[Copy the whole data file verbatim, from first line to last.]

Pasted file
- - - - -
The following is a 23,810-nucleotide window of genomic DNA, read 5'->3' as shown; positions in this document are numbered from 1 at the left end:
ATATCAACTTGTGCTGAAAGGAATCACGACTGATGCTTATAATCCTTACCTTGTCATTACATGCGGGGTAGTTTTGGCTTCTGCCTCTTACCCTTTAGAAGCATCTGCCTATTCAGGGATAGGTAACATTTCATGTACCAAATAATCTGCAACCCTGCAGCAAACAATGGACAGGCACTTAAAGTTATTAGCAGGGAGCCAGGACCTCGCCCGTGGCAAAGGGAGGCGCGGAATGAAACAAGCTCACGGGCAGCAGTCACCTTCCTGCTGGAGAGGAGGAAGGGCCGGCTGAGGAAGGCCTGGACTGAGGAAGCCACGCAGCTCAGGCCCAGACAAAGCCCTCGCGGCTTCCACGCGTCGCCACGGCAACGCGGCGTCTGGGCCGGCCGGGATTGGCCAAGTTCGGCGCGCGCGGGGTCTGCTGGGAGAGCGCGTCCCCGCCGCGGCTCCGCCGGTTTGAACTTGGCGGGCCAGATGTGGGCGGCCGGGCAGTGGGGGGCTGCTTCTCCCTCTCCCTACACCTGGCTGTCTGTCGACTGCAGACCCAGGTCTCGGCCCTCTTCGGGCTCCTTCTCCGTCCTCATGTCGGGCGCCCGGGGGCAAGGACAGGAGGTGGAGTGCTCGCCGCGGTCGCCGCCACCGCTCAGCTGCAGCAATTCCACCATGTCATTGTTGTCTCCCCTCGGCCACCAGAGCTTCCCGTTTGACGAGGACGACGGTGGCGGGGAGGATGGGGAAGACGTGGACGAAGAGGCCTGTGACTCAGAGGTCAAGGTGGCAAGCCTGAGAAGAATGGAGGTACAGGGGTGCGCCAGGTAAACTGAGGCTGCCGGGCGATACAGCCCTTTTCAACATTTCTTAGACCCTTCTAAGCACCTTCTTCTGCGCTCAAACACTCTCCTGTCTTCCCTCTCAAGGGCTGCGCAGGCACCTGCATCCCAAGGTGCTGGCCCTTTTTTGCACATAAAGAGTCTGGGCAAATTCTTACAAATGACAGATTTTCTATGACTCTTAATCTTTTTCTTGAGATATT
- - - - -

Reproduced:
The following is a 23,810-nucleotide window of genomic DNA, read 5'->3' as shown; positions in this document are numbered from 1 at the left end:
ATATCAACTTGTGCTGAAAGGAATCACGACTGATGCTTATAATCCTTACCTTGTCATTACATGCGGGGTAGTTTTGGCTTCTGCCTCTTACCCTTTAGAAGCATCTGCCTATTCAGGGATAGGTAACATTTCATGTACCAAATAATCTGCAACCCTGCAGCAAACAATGGACAGGCACTTAAAGTTATTAGCAGGGAGCCAGGACCTCGCCCGTGGCAAAGGGAGGCGCGGAATGAAACAAGCTCACGGGCAGCAGTCACCTTCCTGCTGGAGAGGAGGAAGGGCCGGCTGAGGAAGGCCTGGACTGAGGAAGCCACGCAGCTCAGGCCCAGACAAAGCCCTCGCGGCTTCCACGCGTCGCCACGGCAACGCGGCGTCTGGGCCGGCCGGGATTGGCCAAGTTCGGCGCGCGCGGGGTCTGCTGGGAGAGCGCGTCCCCGCCGCGGCTCCGCCGGTTTGAACTTGGCGGGCCAGATGTGGGCGGCCGGGCAGTGGGGGGCTGCTTCTCCCTCTCCCTACACCTGGCTGTCTGTCGACTGCAGACCCAGGTCTCGGCCCTCTTCGGGCTCCTTCTCCGTCCTCATGTCGGGCGCCCGGGGGCAAGGACAGGAGGTGGAGTGCTCGCCGCGGTCGCCGCCACCGCTCAGCTGCAGCAATTCCACCATGTCATTGTTGTCTCCCCTCGGCCACCAGAGCTTCCCGTTTGACGAGGACGACGGTGGCGGGGAGGATGGGGAAGACGTGGACGAAGAGGCCTGTGACTCAGAGGTCAAGGTGGCAAGCCTGAGAAGAATGGAGGTACAGGGGTGCGCCAGGTAAACTGAGGCTGCCGGGCGATACAGCCCTTTTCAACATTTCTTAGACCCTTCTAAGCACCTTCTTCTGCGCTCAAACACTCTCCTGTCTTCCCTCTCAAGGGCTGCGCAGGCACCTGCATCCCAAGGTGCTGGCCCTTTTTTGCACATAAAGAGTCTGGGCAAATTCTTACAAATGACAGATTTTCTATGACTCTTAATCTTTTTCTTGAGATATT